After disappearing from his family’s site, Sears tells Facebook fans that measles outbreaks not “much risk” for infants

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On Friday, I wrote two posts about how the “vaccine” forum section on AskDrSears.com had been removed: “Is ‘Dr. Bob’ Sears moving away from his profitable anti-vaccine pandering?” and “Does this mean no more ‘Dr. Bob’ Sears photo-ops with Andrew Wakefield?” In the first post, I noted that two years ago, when I emailed Sears asking for an interview for my book, The Panic Virus, one of his representatives wrote back asking if I wanted to advertise on AskDrSears.com. The pricing, she said, was tied to the “specifically targeted audience” the site received due to the popularity of Sears’s best-selling The Vaccine Book, which contains such nuggets as “Vaccine-Preventable Diseases Are Not That Bad” and “Natural Infection is Better Than Vaccination.” It also advises parents worried about vaccines to “Hide in the Herd”: “When dealing with anxious parents,” Sears writes, “I warn them not to share their fears with their neighbors, because if too many people avoid the MMR, we’ll likely see the diseases increase significantly.”

Later on Friday, a reader pointed out that Sears himself seemed as flummoxed as I was about his family’s website’s sudden shift in emphasis. Friday afternoon, at almost the precise time I was putting up my posts, Sears posted this message on his Facebook page:

Huh? “It looks like”? What in the heck is that supposed to mean?

Thus far, Sears hasn’t answered my queries…but some clues can be found in poking around the redesigned site, which showcases the entire Sears family: “Dr. Bill” and Martha Sears and their sons, “Dr. Jim,” “Dr. Bob,” and “Dr. Pete.” In the site’s earlier iteration, Bob Sears’s picture was the largest and his bio was the longest; now, he’s a spectral presence. The advertising that had previously run down the right-hand margin of the page has also disappeared — there are no more pitches for Vital Choice Wild Seafood (which Sears had praised as “my favorite salmon!”) or Meyenberg Goat Milk Products.

Of course, that doesn’t mean that there’s nothing to buy: the e-commerce section of the Sears site still does still sell “beverages,” “snacks,” “supplements,” and “baby care.” There are also the books that make up the Sears Parenting Library…and this is where things get really weird: Bob Sears’s name has literally been wiped off of the covers of books he had previously been given co-author credit for. Check out the cover of The Baby Book as it appears on Amazon:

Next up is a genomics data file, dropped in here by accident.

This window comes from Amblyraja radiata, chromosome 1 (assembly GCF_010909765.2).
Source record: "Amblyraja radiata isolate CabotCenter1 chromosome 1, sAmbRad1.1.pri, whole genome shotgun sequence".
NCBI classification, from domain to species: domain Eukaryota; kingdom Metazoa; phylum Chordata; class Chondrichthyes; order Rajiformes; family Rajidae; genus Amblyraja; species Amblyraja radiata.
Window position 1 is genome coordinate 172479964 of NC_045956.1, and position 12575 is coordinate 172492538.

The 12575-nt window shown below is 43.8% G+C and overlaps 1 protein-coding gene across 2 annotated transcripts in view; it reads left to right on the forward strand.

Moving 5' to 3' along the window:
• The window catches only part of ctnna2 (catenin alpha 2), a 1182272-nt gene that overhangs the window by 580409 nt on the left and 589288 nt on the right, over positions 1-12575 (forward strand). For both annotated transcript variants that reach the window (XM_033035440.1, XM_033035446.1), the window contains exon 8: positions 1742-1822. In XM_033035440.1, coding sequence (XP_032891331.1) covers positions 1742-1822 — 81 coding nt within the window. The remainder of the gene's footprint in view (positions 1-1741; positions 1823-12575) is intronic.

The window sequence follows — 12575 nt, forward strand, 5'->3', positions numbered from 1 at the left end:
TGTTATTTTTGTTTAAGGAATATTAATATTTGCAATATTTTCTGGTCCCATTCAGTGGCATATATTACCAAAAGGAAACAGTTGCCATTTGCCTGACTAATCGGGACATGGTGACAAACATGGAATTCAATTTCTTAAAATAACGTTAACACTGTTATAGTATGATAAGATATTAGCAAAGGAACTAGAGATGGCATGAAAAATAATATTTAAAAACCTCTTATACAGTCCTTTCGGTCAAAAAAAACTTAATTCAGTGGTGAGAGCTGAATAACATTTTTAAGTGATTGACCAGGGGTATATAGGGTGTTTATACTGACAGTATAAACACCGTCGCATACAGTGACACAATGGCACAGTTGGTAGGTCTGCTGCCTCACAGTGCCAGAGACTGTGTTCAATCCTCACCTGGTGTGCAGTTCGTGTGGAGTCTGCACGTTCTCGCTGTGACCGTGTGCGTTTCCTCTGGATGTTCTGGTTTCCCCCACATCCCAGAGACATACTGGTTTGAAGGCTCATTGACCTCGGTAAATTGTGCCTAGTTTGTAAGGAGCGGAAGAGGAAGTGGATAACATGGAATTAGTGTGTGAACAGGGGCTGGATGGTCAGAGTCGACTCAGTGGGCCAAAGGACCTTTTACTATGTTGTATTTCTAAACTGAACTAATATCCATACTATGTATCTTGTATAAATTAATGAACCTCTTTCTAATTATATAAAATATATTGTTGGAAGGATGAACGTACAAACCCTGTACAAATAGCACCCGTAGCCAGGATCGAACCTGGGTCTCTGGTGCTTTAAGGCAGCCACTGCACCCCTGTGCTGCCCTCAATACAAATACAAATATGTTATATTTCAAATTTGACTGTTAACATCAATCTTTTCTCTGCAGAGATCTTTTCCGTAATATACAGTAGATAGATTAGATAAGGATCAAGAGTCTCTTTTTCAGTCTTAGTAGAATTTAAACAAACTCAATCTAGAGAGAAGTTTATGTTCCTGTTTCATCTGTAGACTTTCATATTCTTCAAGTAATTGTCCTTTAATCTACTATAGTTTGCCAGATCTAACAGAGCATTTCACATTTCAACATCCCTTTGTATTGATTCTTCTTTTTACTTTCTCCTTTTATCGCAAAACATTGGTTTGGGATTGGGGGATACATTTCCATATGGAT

And compare that to what’s currently on AskDrSears.com:

In fact, none of the books on which Bob Sears is the primary author–including The Vaccine Book, The Autism Book, Happy Baby, or Father’s First Steps–are listed on the Sears site at all, and the links at the bottom of Bob Sears’s bio page produce “Page Not Found” messages.

Sears sudden absence from his family’s online forums does not, unfortunately, mean that he’s stopped delivering his anti-vaccine messages to his fans. The first question he received on Facebook was from the mother of a 27-month-old girl who has not received the MMR vaccine. There had, the mother said, been recent measles outbreaks in the area in which she lived — so what should she do? “I don’t see the current outbreaks as much risk,” Sears replied, “but it’s up to you.”

Wow. So far this year, there have been more measles infections in the US than in any year since 1996. Eighty-nine percent of all infections are in people who are unvaccinated — and 52% of the hospitalizations are in children under five years old. Here’s a mother who says she lives in an area with outbreaks…and Sears is telling her she doesn’t see much risk? (Sears’s cavalier approach towards measles infections directly led to the 2008 San Diego measles outbreak, which began when one Sears’s deliberately unvaccinated patients was infected while on vacation in Switzerland.)

Facebook isn’t the only place where Sears is dispensing his potentially dangerous advice — on a Mothering.com forum, he tells the mother of a one-year-old that “most cases [of measles] get through the disease withOUT complications.” (To be fair, maybe he doesn’t view hospitalization as a “complication.”) He also claims the total number of infections in 2011 will “only be less than 200″ (there will almost certainly be well over 350 — there were 118 cases in the first third of the year alone) and that there are 150 million people living in America (the total is well over 300 million).

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